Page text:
In a recent decision, the British Columbia Supreme Court awarded significant aggravated and punitive damages to an employee who was wrongfully dismissed “for cause.”
In Vernon v. British Columbia (Liquor Distribution Branch)1, the manager of a liquor store in Richmond, B.C. was dismissed for cause on the basis of a written complaint by one of her staff. The employer concluded that the manager had bullied, harassed and intimidated her subordinates. The manager had 30 years of service, a clean disciplinary record, and a number of positive performance appraisals and awards.
After conducting an investigation that the trial judge found to be flawed in several respects (its conclusion was inaccurate and it was conducted by a labour relations advisor who had been giving advice to the manager about the complainant), the employer informed the manager that it would terminate her for cause unless she agreed to resign. The employer offered to provide her with a positive reference if she resigned. The manager refused. The employer suspended her without pay and, more than six weeks later, finally terminated her employment.
The trial judge concluded that the employer had not proven just cause for dismissal. Although some of the manager’s language was “problematic”, her conduct was not serious enough to warrant a dismissal for cause. The trial judge awarded a notice period of only 18 months because of a statutory cap for public-sector employees such as the manager.
The trial judge went on to award $35,000 in aggravated damages on the basis of bad faith in the manner of dismissal. He concluded that he could not award aggravated damages arising from the flawed investigation, but that he would award aggravated damages because of the way the termination meeting had been handled and the delay in informing the manager of her dismissal, both of which contributed to her mental distress “over and above the normal distress and hurt feelings resulting from the dismissal itself”.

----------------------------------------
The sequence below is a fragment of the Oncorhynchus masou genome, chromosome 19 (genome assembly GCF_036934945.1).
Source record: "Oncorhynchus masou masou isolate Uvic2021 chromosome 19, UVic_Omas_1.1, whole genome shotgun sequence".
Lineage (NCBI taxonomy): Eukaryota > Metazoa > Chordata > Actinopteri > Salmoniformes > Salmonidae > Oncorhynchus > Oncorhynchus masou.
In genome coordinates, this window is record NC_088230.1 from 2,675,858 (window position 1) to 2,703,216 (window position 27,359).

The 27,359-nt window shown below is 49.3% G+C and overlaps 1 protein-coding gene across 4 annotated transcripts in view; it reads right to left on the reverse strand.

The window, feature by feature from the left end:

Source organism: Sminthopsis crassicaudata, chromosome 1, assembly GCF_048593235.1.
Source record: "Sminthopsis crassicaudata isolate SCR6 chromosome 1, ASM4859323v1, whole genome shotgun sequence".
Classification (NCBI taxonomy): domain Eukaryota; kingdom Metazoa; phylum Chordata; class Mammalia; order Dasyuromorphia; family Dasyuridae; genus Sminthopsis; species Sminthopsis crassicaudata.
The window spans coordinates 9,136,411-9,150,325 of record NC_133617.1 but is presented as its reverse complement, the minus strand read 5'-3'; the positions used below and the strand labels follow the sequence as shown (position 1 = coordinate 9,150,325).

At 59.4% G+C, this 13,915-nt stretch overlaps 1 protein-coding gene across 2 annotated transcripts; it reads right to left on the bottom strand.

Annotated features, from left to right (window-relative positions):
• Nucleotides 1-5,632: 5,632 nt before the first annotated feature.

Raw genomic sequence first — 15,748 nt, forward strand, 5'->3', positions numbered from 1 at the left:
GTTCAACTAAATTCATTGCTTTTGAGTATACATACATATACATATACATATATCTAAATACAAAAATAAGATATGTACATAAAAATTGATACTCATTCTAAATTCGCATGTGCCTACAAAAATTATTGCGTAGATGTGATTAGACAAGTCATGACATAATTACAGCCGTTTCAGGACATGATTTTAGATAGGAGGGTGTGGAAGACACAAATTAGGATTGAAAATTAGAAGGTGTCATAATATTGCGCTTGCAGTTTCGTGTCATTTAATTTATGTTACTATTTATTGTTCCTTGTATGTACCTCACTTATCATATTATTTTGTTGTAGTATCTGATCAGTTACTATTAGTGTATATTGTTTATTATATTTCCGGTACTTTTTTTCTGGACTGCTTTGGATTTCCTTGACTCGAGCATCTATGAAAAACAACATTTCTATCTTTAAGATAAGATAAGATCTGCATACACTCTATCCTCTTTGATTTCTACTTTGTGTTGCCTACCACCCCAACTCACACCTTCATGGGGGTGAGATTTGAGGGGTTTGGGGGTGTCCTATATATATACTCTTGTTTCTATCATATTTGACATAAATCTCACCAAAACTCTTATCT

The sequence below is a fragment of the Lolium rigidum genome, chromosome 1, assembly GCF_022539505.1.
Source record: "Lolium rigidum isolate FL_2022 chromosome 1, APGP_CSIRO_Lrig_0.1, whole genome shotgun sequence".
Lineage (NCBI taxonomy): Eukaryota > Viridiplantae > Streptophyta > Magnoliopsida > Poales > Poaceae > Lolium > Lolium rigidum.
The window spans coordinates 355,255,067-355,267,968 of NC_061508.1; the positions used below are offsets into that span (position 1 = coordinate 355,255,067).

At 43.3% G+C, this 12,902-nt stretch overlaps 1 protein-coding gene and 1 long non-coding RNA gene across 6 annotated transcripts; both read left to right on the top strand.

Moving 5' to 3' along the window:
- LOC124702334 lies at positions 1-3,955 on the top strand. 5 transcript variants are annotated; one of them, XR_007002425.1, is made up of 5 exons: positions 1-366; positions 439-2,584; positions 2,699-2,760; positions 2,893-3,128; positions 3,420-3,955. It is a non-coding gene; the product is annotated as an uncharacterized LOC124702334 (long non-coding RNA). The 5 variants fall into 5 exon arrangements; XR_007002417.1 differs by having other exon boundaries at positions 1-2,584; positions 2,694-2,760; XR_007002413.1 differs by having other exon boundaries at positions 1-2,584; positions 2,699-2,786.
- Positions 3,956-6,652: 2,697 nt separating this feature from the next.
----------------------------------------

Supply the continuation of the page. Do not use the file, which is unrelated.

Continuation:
The trial judge also awarded $50,000 in punitive damages. In his view, offering a letter of reference in exchange for a resignation was “reprehensible and departed to a marked degree from ordinary standards of decent behaviour.” He noted that if the manager’s conduct had been sufficiently serious that the employer had the right to summarily dismiss her without notice, it would have been improper for the employer to give her a reference letter. Offering a reference letter as a “carrot” to get the manager to resign was “conduct which is properly the subject matter of retribution, deterrence and denunciation.”
The trial judge made this award despite acknowledging that an employer is under no legal obligation to provide a letter of reference. Also, the trial judge did not set out the “independent actionable wrong” that is typically a precondition to an award of punitive damages in a wrongful dismissal case.
In light of this case, employers should re-think the practice of offering an employee an opportunity to resign with a letter of reference in circumstances where the employer would otherwise dismiss for cause.
1[2012 BCSC 133]